The New York Times finds the Internet, and the business and culture surrounding it, endlessly fascinating. When Marissa Mayer was named CEO of Yahoo last month, the paper devoted more than a dozen pieces to the event, pondering everything from the ramifications of her pregnancy to the depth of the challenges she faces. “Does Facebook Turn People Into Narcissists?” Tara Parker-Pope asked in a Sunday Magazine piece. (No, she reported—narcissists prefer Twitter.) In “Being Addicted to Longing for Something,” Carina Chocano (also in the mag) reported on how everyone she knows goes to digital “mood boards” on Pinterest or Tumblr to escape, perk up, calm down, feel something, distract themselves, and “modulate pleasure and arousal.” Last month, the Times gave front-page treatment to a new reality series about Silicon Valley and the pained reaction of local residents.
But the Times is hardly alone in its Internet fixation. In publications both online and off, business reporters obsessively parse the business strategies and personnel moves of Google and Facebook, Twitter and Instagram. Lifestyle reporters breathlessly chronicle the fortunes, mansions, and attire of the digerati. And, perhaps most troubling, the burgeoning corps of human-behavior reporters eagerly weigh the impact of the online world on every aspect of our psyches, making claims that are grand, outlandish, and ultimately unverifiable.
“Is Facebook Making Us Lonely?” The Atlantic inquired on its May cover. Inside, Stephen Marche filled seven pages with McLuhanesque meditations on loneliness and Facebook’s part in spreading it: At a time of “instant and absolute communication, unbounded by limits of time or space,” we “have never been more detached from one another, or lonelier”; “Across the Western world, physicians and nurses have begun to speak openly of an epidemic of loneliness”; “The question of the future is this: Is Facebook part of the separating or the congregating; is it a huddling-together for warmth or a shuffling-away in pain?”; “The history of our use of technology is a history of isolation desired and achieved.” The real danger with Facebook, Marche (finally) concluded,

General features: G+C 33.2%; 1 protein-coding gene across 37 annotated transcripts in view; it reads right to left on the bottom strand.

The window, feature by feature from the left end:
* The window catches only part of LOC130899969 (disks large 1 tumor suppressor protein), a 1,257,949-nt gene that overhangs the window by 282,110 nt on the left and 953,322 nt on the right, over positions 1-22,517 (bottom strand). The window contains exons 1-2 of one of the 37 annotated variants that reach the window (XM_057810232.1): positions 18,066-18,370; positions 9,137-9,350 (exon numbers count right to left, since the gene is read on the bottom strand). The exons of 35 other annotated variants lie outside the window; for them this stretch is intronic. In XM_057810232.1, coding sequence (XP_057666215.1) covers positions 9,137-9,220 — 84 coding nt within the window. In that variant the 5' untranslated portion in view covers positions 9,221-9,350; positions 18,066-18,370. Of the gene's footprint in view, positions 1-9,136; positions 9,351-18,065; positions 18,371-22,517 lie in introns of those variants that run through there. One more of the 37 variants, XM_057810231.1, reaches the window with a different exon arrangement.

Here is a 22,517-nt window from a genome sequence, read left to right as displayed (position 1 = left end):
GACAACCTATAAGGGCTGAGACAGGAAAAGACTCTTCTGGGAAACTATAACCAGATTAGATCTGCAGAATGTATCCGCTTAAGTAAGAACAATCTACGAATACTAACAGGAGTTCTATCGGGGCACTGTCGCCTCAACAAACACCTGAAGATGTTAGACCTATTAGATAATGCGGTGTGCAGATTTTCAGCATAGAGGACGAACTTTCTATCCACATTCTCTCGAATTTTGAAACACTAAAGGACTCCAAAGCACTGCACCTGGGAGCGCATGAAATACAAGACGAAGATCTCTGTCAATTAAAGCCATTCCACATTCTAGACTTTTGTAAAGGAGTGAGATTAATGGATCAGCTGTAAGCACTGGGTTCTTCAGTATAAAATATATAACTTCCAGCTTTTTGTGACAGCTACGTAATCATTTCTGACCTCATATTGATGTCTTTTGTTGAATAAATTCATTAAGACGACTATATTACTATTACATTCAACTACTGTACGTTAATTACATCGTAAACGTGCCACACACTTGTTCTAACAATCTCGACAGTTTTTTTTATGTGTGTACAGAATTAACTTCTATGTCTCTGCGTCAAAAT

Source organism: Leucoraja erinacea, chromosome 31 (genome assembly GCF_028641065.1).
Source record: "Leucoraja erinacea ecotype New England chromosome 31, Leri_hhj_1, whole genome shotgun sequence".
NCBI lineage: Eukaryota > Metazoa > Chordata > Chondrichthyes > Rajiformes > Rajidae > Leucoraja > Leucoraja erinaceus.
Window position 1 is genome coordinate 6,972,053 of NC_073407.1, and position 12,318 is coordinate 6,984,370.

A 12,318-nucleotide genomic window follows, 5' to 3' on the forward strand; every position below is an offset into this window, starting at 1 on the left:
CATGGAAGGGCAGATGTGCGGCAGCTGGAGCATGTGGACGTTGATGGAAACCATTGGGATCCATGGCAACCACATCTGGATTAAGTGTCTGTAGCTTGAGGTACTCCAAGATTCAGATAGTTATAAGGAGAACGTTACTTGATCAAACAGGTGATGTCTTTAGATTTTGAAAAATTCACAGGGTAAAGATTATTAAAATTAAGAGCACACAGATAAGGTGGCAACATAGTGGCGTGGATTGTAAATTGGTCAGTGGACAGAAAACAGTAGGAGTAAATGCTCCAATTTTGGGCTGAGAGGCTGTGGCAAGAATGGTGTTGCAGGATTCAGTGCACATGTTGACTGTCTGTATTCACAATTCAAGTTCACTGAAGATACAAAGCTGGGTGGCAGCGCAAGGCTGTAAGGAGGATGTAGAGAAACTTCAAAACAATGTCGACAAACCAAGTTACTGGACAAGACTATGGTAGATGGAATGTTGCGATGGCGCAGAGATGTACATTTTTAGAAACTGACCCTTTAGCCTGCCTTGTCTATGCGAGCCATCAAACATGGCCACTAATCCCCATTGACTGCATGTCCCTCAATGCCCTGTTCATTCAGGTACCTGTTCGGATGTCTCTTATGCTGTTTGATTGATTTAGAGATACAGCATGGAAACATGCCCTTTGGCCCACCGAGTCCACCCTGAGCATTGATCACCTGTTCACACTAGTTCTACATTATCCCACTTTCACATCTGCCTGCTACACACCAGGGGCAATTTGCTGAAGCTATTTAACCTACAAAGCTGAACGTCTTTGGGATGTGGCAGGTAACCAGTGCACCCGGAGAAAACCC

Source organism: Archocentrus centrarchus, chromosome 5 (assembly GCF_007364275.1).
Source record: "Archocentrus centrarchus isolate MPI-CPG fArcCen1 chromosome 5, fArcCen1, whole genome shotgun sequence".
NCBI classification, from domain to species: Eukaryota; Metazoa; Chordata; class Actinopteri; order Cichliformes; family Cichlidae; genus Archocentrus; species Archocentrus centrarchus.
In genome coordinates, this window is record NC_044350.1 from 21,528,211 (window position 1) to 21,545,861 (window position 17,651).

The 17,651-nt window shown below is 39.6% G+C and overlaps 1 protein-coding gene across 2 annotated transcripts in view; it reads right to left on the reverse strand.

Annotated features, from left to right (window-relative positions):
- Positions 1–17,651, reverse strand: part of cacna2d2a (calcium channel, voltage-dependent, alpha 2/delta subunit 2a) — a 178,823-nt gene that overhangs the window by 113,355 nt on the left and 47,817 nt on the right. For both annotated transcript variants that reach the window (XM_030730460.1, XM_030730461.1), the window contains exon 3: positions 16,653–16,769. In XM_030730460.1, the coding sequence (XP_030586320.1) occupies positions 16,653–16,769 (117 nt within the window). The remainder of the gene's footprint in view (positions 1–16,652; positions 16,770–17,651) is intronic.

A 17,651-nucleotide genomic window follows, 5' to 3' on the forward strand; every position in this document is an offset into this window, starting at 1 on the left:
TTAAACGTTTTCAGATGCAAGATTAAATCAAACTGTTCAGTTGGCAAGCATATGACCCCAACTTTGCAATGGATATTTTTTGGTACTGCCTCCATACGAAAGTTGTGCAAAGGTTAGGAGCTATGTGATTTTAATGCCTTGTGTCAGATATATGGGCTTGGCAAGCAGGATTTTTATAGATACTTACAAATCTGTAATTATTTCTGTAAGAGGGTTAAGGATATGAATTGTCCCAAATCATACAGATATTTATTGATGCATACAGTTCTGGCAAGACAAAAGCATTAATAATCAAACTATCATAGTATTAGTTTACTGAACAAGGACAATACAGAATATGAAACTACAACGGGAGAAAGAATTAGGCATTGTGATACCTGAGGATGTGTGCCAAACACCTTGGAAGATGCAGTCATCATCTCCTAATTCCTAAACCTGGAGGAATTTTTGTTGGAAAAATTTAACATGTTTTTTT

is not that it allows us to isolate ourselves, but that by mixing our appetite for isolation with our vanity, it threatens to alter the very nature of solitude.
The thought that Facebook might be altering the very nature of solitude is truly terrifying. But it paled before the message of Newsweek’s July 7 cover, “Is the Internet Making Us Crazy?” Drawing on a potpourri of studies, surveys, and expert interviews, Tony Dokoupil argued that the Internet “may be making us not just dumber or lonelier but more depressed, even outright psychotic.” According to one expert, the Web, by fostering obsessions and dependence, “encourages—and even promotes—insanity.” The brains of Internet addicts, it turns out, “look like the brains of drug and alcohol addicts. And don’t kid yourself [who would!]: the gap between an `Internet addict’ and John Q. Public is thin to nonexistent.” As a result, “normal people are breaking down in sad and seemingly new ways.”
These articles typify much of the current writing about the Internet. They offer sweeping speculations about the supposed effects of the wired world on human behavior and social relations, with a patina of authority lent by selective citations from the vast reams of data produced by the burgeoning corps of digital psychologists, computer behavioralists, and loneliness experts. Reading these pieces, the question I came away with was not whether Facebook is making us lonely or whether the Internet is making us crazy but whether the Web is making journalists stupid.
In some cases, the press’s Internet absorption can seriously warp our perception of important events. A good example is the Arab Spring. From the Western coverage, one would have thought that the Internet was the main cause of the Mideast uprisings. On a recent Fresh Air, Terry Gross, interviewing Times Cairo Bureau Chief David Kirkpatrick, casually mentioned “the Facebook revolution.”